The "innate" thing -- what can you say? I will address this seriously. As a researcher, I know that the only certain way to establish a causal relationship is to conduct an experiment. You manipulate an independent variable and observe changes in the dependent variable. It's really the only way to know for sure that one thing causes another.

But sometimes you can't manipulate the independent variable. You can't manipulate somebody's genes before they're born, for instance, or you can't raise them in a certain way, just to see how they turn out.

So it is impossible to prove one way or the other, what causes something like sexual orientation. The closest that science can come will be to identify mechanisms, for instance, brain structures, genetic patterns, precursors and correlates. And that research is coming along, new findings are coming out every month.

But -- listen, there are some things science doesn't really need to prove, for us to agree they are true. The fact is, everybody understands that their own sexual orientation is innate. You didn't sit down at the age of twelve or thirteen and make two lists, one titled "What I Like About Boys" and the other "What I Like About Girls," and choose one. No -- it just happened. Everybody knows this. Straight people as well as gay people all say the same thing, and there is no serious reason to doubt everybody in the world. The only people who "choose" are those who realize they are homosexual and decide, for social reasons usually, to pretend they are straight. But even for them, they are innately homosexual, they are just acting as if they weren't. Everybody knows this is true, and the argument against innateness is sophistry.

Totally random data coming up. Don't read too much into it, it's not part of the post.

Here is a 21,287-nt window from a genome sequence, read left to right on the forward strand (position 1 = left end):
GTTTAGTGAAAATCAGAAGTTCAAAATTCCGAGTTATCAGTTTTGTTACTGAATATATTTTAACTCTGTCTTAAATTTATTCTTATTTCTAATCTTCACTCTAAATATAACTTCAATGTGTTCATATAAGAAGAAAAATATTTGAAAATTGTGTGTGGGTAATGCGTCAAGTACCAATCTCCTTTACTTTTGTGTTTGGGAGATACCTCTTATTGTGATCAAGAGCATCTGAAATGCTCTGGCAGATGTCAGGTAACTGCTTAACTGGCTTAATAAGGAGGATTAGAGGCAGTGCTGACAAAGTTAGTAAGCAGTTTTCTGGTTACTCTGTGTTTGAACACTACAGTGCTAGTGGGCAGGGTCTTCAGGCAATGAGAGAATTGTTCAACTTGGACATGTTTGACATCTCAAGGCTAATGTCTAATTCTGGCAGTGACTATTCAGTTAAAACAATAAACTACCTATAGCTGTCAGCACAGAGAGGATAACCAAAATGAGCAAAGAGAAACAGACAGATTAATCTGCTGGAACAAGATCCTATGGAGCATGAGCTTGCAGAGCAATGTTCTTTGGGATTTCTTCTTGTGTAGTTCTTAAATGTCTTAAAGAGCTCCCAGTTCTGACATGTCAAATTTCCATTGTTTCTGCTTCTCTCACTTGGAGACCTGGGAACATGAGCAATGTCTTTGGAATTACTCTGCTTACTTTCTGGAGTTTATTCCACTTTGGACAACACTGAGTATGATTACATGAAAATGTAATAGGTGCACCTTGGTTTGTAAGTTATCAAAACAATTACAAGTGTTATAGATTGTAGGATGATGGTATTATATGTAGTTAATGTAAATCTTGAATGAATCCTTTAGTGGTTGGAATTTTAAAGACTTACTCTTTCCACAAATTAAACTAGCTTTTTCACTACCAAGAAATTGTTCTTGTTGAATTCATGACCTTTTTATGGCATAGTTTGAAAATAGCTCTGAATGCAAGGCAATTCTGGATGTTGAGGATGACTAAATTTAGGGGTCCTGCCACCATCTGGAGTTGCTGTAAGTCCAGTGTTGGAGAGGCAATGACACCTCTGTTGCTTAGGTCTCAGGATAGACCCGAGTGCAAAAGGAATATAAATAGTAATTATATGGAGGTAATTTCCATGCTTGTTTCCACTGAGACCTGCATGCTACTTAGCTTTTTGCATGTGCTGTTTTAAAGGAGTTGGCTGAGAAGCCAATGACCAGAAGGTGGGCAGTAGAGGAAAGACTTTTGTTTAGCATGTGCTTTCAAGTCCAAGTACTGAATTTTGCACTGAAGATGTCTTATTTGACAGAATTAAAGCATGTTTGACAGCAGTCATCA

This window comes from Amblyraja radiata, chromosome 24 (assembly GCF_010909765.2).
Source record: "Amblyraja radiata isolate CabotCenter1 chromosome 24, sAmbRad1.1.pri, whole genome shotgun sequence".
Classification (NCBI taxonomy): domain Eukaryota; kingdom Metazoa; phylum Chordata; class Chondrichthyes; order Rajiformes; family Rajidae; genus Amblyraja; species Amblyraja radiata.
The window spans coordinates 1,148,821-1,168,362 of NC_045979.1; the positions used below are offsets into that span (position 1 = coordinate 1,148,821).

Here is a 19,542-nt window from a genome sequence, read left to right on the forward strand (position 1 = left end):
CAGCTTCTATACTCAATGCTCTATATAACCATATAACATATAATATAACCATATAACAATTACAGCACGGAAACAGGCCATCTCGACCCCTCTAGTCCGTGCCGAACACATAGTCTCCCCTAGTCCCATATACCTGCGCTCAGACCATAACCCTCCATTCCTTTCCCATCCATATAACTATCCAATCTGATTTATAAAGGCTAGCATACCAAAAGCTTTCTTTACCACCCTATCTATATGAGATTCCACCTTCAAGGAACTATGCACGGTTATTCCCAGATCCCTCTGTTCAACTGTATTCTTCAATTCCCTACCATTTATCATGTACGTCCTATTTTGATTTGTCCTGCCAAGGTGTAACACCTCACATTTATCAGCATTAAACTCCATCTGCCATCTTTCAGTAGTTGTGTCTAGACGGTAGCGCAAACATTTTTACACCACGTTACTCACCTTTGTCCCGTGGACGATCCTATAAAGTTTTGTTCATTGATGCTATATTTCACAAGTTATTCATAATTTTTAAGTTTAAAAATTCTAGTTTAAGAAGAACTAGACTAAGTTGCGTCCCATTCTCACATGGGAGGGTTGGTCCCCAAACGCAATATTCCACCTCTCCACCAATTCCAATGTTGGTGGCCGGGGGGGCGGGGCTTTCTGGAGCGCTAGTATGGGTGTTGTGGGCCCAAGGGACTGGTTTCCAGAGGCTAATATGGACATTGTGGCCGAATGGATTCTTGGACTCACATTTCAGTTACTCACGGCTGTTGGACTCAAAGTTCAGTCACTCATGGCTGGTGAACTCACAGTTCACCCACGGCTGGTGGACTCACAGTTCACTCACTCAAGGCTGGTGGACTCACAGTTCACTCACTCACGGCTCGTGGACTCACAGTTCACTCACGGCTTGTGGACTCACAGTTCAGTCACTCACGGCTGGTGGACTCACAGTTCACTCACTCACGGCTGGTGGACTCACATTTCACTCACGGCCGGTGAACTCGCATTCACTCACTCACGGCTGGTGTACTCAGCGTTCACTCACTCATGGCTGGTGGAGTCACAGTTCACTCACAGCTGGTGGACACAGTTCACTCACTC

Those in the scientific and medical communities who study these things have looked at it from every angle, and have concluded that sexual orientation is not a choice, it is something innate. How it develops is probably a complex topic, and there is a lot to learn about it, but respectable, mainstream experts agree it's something innate.


Blogger digger said...

The Washington Times article sent to us this morning by David (I think it's David) says that a little less than 4% of students at the test schools so far forgot their permission slips, and a little less than 5% opted out.

After all that work on the part of CRC...

he he


BTW, the Times rounds 8.4% up to roughly 10%. Can I do that on my bank statements?

March 27, 2007 11:15 AM  
Anonymous Anonymous said...

Was this letter an example of the success of the CRC phone exercise? Seems like the same old points, reguritated on command. I hope, Jim, you will respond to this letter, point by point, as you have so cogently done here. Lies need to be publicaly confronted and deflated before they cause even more damage to the democratic process through which these curricula changes were made.